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PostGenerational Preservation of Wealth; from Ric Mauricio (John Eipper, USA, 06/21/18 6:37 am)
Ric Mauricio writes:
I concur with Istvan Simon (June 19th) that "one should not put too much into these poorly formulated theories" on the generational preservation of wealth.
I have known people who are born with all the advantages, parents who are well-to-do, belonging to the middle class or to the wealthy classes, who go on to fritter away their advantages. In fact, take a look at the Forbes 400. The richest man in the world is Jeff Bezos, the son of a Cuban immigrant, with barely a nickel to his name. The same could be said of Carlos Slim Helú of Mexico, who has gone from poor to the richest man in Mexico. Sure, one can point at Buffett (son of a congressman), Bernard Arnault (dad started the business), or Koch Brothers (father Fred was a successful businessman) and point to their advantages. But a cursory glance at the list will point to mostly self-made billionaires. Of course, there are the Waltons (Walmart) and the Pritzkers, who inherited their billions, but there is only one Rockefeller and no Vanderbilts or Gettys. Keep in mind that the Vanderbilt wealth turned into Vanderbilt University, the Carnegie wealth turned into libraries, and the Getty wealth became the Getty Museum in Los Angeles.
Many trust-fund babies just self-destructed, the partying and drugs their panacea for being born into wealth. Did they learn anything? Obviously not.
But closer to home, my parents were immigrants. My dad's family had nothing, but in one generation, managed to raise themselves to the top 30% of net worth ranking. My dad, the first college graduate in the family (UC Berkeley), unfortunately was killed in action in Korea when I was 5 months old (Silver Star recipient) and couldn't utilize this advantage to help his family. The next generation, of which I belong to, is an interesting study of what to do and what not to do. My two cousins and I were able to leverage our advantage to raise ourselves to another ranking, while other cousins frittered away their advantages. I am trying to make sure that my children and grandchildren do not fritter away their advantages.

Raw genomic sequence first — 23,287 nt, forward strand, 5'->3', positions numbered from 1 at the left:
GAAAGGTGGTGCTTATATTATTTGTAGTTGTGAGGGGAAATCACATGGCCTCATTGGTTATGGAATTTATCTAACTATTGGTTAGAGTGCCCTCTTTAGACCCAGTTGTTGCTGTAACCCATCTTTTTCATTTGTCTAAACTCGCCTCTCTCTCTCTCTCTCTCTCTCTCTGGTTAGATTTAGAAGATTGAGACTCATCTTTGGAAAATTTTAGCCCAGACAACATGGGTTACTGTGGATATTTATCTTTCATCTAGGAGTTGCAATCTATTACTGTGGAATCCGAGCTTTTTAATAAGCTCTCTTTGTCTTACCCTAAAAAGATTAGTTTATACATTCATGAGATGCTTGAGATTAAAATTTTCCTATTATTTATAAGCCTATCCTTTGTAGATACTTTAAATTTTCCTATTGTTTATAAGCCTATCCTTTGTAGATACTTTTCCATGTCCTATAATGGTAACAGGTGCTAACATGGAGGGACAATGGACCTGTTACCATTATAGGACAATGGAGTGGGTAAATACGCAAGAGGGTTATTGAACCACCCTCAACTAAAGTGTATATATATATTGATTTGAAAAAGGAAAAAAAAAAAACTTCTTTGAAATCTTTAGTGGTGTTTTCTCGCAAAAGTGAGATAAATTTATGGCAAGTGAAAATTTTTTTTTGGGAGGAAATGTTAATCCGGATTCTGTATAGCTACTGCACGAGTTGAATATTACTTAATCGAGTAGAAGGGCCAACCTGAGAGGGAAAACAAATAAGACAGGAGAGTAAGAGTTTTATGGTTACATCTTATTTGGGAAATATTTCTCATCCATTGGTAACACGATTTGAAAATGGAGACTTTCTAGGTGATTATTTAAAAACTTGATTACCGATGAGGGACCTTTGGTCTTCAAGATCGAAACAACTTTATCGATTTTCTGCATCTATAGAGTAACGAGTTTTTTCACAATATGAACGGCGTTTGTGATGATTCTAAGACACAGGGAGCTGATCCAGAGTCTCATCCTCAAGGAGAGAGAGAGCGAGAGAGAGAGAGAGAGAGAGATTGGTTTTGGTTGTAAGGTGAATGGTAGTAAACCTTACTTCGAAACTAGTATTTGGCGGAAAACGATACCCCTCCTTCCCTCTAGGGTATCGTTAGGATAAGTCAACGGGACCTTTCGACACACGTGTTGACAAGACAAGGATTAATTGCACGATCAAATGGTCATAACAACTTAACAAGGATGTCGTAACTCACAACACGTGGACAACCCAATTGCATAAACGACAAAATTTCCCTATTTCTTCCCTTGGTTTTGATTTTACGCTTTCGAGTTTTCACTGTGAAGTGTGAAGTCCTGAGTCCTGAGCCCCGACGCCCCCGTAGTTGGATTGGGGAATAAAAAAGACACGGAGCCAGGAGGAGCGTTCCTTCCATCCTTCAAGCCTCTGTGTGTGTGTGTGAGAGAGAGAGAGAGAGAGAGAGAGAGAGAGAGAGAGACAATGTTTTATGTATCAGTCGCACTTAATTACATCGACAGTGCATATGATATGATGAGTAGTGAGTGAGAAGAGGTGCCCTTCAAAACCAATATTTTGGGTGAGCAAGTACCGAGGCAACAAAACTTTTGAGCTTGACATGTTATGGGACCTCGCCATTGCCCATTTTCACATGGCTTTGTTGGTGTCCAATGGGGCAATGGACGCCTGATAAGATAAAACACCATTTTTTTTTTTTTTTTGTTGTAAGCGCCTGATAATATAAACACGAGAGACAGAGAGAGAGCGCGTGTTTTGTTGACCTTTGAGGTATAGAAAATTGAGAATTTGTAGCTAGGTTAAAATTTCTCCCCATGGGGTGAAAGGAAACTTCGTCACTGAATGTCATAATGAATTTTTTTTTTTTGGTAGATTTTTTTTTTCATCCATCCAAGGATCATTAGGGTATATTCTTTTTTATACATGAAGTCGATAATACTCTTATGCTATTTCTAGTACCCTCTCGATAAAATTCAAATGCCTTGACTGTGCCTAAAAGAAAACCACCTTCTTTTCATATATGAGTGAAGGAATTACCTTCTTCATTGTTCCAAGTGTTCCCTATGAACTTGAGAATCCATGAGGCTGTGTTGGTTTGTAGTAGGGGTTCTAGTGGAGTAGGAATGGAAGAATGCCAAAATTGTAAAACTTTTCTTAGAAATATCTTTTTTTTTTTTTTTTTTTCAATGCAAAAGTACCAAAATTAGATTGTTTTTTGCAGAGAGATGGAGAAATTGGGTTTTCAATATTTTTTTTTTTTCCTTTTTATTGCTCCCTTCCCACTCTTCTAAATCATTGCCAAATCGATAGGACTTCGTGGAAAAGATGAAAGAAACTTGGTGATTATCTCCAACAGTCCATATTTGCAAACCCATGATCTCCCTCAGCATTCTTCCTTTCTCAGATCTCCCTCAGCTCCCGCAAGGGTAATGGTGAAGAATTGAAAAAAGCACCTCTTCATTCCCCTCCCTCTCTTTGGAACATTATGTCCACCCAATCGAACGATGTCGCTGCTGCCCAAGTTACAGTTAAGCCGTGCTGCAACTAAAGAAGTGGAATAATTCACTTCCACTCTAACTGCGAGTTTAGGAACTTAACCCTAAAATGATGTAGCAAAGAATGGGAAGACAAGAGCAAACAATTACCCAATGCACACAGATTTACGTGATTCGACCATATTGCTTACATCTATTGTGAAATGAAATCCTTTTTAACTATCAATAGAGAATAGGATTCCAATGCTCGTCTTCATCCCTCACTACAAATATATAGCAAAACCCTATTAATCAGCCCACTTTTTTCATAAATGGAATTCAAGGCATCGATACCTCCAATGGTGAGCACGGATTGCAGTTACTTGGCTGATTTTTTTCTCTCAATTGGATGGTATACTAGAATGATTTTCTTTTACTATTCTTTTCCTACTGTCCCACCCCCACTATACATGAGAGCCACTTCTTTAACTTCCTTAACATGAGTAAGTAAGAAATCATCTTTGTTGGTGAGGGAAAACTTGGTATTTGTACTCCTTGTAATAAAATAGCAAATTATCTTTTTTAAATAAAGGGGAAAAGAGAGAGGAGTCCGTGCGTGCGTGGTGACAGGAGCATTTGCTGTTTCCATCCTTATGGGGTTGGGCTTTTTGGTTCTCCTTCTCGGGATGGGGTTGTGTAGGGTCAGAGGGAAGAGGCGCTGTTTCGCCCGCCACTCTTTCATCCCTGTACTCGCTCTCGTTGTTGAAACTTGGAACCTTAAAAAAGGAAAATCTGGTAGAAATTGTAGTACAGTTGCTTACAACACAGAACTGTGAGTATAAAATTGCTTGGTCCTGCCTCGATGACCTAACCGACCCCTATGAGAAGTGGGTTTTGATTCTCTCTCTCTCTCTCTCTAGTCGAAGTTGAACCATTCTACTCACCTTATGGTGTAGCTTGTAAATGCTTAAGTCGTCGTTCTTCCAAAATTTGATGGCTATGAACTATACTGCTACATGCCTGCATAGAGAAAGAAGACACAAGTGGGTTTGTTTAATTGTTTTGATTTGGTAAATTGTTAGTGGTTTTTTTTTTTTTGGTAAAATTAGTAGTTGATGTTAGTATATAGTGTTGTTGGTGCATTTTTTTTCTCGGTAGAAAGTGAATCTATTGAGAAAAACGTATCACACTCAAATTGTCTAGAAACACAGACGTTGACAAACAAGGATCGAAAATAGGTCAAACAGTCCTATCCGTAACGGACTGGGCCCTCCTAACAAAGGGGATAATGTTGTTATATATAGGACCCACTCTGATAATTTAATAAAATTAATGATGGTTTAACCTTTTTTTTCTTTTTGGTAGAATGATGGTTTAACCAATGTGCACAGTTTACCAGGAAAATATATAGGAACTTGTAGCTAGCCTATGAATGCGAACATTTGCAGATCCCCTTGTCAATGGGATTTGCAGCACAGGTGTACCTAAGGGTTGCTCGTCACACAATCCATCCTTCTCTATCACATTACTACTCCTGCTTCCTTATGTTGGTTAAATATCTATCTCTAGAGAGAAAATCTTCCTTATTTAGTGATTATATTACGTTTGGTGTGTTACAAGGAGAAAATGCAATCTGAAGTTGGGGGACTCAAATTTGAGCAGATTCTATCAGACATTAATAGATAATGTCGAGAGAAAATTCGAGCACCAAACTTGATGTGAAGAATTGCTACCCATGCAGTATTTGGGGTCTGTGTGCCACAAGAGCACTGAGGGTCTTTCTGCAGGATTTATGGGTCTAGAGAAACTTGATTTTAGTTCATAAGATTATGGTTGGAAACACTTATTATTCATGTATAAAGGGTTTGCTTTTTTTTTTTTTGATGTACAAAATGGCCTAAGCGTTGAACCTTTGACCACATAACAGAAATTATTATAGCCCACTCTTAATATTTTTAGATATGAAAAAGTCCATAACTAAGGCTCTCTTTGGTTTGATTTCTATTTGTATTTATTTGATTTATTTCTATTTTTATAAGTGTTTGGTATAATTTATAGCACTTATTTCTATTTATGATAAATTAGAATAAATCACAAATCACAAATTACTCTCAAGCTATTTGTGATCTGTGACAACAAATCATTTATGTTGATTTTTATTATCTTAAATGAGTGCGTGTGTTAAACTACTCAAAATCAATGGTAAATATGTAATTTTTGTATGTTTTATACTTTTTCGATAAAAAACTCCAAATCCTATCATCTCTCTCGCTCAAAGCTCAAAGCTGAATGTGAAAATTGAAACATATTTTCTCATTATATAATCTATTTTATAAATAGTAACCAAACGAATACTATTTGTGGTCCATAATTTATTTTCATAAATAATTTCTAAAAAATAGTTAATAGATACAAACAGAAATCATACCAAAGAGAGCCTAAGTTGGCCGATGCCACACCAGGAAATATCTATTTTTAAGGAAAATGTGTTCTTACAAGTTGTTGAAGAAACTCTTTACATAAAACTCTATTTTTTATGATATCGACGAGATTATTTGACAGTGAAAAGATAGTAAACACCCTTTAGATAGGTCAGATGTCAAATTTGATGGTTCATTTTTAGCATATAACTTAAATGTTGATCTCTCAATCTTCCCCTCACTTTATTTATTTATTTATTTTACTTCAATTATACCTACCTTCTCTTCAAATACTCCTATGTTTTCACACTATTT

This leads me to a discussion on net worth rankings. The bottom 10% have a net worth of negative $1,000 or below. The bottom 40% have a net worth of less than $49k. The next 40% have a net worth ranging from $$49k to $499k. So to break into the top 20%, one must have a $500k net worth. To break into the top 10%, you need a net worth of $1.2M, and to breach the top 5%, the number is $2.4M. The top 1% is $10.4M. That's millions, not billions. The billionaires are .1% of the population.
So why do those with more modest means (or no means at all) succeed where others with advantages don't? Perhaps it's the hunger. Perhaps it is in our DNA to strive for success. Perhaps it is because I did not learn to make excuses or to blame others for my failings. Perhaps it is my ability to not compare myself to others and to not be jealous of others' successes and to throttle any feelings to tear others down because I cannot measure up to them.
Perhaps this is why the President doesn't like Bezos. How can Bezos, the son of a Cuban immigrant, become the richest man in the world, while the President (who started off earlier than Bezos at $200M) is relegated to #276, and perhaps now #300? How can John McCain survive a POW camp and become a war hero, when the President had to deal with bone spurs?
OK, so the President will just destroy the stock market with a trade war and bring the value of all those above him down to his level.
JE comments: We love riches-to-rags stories almost as much as rags-to-riches ones (unless you are the wealthy kid who goes broke). But are the Bezoses and Slims of the world the exceptions to prove the rule?
(We're back at WAIS HQ, Royal Oak, to welcome in the summer. Our nine days in Colombia were unforgettable. A couple of further Colombia-themed WAIS posts are in the pipeline...must write them up before I forget!)